|Abstract or Summary
- The purpose of this study was to determine a student's attitudes toward
business, his level of occupational aspiration, and the degree of correlation
between them. Two questionnaires were used: Student Attitudes Toward Business
and Level of Occupational Aspiration.
The business attitude questionnaire elicited student reactions to 87
business-related statements. The occupational aspiration questionnaire sought
biographical information and responses pertaining to a student's idealistic shortrange,
idealistic long-range, realistic short-range, and realistic long-range
This study found that senior high school students' attitudes toward
business were not significantly correlated with their level of occupational aspiration
when compared by sex and intelligence. However, significant differences
were found when student attitudes were correlated with level of occupational
aspiration by high school (socioeconomic area) and by high school pattern
(academic, business, and general education). Students coming from a high
socioeconomic area and attending a high school in a high socioeconomic area
scored significantly higher on the business attitude questionnaire than did the
other two groups. Students enrolled in an academic pattern (college or university
preparatory) scored significantly higher on the business attitude questionnaire
than did business education students. Business and general education
students' scores were not significantly different.
Senior high school academic students' levels of occupational aspiration
were significantly higher than those of business and general education students.
However, the occupational aspirations of students in the business educa-pattern
were not significantly higher than those of general education students.
This study found a significant correlation between a senior high
school students's concept of self (the strength of his feelings about his ability,
chances of getting ahead, value of education and educational aspirations) and
his level of occupational aspiration. A student's concept of self and attitudes
toward business scores were not significantly correlated.
Senior high school students' scholastic achievement (grade 11 scholastic
average) was found to be significantly correlated with their levels of occupational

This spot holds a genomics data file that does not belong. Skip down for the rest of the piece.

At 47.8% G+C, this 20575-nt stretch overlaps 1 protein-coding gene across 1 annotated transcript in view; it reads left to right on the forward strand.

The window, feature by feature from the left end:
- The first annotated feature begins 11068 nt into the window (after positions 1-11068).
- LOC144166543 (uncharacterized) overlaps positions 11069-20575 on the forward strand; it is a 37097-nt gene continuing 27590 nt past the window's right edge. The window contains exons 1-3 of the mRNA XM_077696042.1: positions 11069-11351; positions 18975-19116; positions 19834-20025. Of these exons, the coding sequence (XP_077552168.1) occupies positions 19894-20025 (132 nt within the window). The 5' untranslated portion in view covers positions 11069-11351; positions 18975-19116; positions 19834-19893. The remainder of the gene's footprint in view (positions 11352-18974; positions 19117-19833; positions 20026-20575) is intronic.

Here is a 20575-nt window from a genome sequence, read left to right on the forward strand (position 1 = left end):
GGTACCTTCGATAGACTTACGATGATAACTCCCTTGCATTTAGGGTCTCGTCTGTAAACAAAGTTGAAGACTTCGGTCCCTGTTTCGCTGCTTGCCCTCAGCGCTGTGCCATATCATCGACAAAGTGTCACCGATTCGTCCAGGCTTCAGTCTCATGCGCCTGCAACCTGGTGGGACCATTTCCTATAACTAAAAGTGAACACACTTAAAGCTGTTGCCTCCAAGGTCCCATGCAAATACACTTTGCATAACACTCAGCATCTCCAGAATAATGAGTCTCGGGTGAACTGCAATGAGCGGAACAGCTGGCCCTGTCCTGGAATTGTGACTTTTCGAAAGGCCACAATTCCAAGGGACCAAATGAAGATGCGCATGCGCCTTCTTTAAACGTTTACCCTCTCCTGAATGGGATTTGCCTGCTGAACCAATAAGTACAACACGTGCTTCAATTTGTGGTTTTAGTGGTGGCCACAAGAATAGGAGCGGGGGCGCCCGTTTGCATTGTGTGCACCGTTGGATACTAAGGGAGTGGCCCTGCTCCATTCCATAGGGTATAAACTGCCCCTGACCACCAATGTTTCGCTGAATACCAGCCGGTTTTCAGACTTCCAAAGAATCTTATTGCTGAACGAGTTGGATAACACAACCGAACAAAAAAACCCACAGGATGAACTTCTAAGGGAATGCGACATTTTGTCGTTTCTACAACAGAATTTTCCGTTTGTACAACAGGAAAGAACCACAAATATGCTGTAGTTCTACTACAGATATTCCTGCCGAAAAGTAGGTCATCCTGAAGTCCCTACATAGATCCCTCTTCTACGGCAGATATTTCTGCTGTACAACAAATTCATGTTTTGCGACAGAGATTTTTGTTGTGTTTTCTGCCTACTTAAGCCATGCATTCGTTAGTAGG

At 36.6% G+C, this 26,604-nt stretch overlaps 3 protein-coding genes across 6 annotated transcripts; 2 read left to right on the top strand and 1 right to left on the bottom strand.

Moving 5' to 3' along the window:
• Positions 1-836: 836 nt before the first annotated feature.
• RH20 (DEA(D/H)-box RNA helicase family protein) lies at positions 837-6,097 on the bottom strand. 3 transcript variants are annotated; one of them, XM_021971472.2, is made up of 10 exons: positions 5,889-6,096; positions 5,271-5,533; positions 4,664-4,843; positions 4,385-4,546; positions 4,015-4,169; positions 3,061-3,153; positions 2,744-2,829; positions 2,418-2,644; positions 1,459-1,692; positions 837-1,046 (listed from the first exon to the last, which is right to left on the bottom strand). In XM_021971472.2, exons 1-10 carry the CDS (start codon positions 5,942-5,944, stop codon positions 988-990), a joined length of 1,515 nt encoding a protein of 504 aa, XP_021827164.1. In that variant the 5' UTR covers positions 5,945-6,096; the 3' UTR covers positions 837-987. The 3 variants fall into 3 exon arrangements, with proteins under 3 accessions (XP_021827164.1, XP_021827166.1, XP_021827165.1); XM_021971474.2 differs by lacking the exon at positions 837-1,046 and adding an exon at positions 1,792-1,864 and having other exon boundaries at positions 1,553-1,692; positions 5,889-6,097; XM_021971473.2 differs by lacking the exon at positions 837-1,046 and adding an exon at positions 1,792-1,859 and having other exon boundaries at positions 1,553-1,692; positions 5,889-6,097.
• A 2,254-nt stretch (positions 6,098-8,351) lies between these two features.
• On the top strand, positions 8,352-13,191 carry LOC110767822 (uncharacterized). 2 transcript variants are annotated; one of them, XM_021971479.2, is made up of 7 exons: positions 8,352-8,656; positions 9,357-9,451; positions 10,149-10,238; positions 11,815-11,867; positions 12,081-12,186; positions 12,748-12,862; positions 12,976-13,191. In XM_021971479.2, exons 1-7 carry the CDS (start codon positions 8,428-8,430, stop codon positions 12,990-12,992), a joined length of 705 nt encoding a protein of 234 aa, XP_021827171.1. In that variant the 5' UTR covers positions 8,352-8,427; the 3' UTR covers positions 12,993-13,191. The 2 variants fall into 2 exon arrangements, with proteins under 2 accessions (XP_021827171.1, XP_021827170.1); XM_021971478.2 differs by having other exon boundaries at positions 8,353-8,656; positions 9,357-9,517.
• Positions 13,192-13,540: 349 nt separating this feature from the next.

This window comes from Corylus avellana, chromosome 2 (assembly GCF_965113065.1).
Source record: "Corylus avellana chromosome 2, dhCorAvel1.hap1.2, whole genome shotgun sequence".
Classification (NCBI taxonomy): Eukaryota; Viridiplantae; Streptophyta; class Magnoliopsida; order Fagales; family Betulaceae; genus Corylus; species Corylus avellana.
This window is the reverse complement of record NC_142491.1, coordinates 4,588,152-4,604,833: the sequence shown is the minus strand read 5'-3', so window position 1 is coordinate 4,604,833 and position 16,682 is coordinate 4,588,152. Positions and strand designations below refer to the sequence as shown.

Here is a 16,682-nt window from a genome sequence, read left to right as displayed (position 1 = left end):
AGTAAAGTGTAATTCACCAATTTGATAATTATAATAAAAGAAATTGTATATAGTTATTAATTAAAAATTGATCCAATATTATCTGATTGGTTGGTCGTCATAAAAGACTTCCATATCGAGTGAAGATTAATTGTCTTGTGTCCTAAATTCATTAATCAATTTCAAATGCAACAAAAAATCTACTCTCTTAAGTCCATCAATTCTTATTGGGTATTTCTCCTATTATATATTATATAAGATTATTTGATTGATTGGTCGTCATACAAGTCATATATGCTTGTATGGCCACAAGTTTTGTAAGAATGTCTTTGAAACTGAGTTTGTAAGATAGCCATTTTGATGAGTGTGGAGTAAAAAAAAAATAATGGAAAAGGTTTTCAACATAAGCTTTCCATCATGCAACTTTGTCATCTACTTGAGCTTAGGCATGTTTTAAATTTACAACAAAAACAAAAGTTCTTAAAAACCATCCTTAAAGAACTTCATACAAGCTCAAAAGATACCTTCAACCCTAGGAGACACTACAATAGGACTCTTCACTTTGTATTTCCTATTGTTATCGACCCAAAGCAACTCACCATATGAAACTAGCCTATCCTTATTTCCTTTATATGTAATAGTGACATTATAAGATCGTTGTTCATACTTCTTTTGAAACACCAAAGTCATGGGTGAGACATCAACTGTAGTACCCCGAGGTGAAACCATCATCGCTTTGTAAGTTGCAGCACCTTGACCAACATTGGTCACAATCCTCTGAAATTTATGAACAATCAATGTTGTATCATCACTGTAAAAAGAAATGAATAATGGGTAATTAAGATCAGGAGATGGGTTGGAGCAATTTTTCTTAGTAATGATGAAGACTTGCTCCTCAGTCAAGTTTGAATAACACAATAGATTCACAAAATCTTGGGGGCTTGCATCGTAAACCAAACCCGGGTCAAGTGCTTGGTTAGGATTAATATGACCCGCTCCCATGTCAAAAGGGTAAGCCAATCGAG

aspiration. Their attitudes toward business scores, meanwhile, were not
significantly correlated with their level of occupational aspiration at any of the
four levels of intelligence (IQ). Nor was there a significant correlation between
student attitudes toward business and scholastic achievement.
Twenty-eight per cent of the students tested indicated that their
parents were the greatest single influence on their educational aspirations and
43 per cent indicated that they made their own educational decisions. Academic students did, however, cite their parents as being the most influential factor
significantly more often than did non-academic students. Over 60 per cent of
the students reported that they made their own occupational decisions, while 10
per cent regarded their parents as being the greatest single influence on their
occupational decisions. Academic students reported that their parents were
more instrumental in their decisions than did non-academic students.
Six per cent of the academic students and 25 per cent of the business
and general education students felt that circumstances such as grades, attendance
record, and interests were responsible for their choice of a high school educational
Thirty per cent of the business education students reported that the
most important consideration in their choice of an occupation was money, while
20 per cent of the academic and general education students chose money as the
most important consideration.
On the average, the educational aspiration of the group tested was
slightly higher than a baccalaureate degree; the educational aspiration of the
academic group was significantly higher than that of the other two groups. The
realistic long-range occupational aspirations of the group were significantly
higher than their short-range realistic aspirations, and their long-range
idealistic occupational aspirations were significantly higher than their short-range
idealistic occupational aspirations.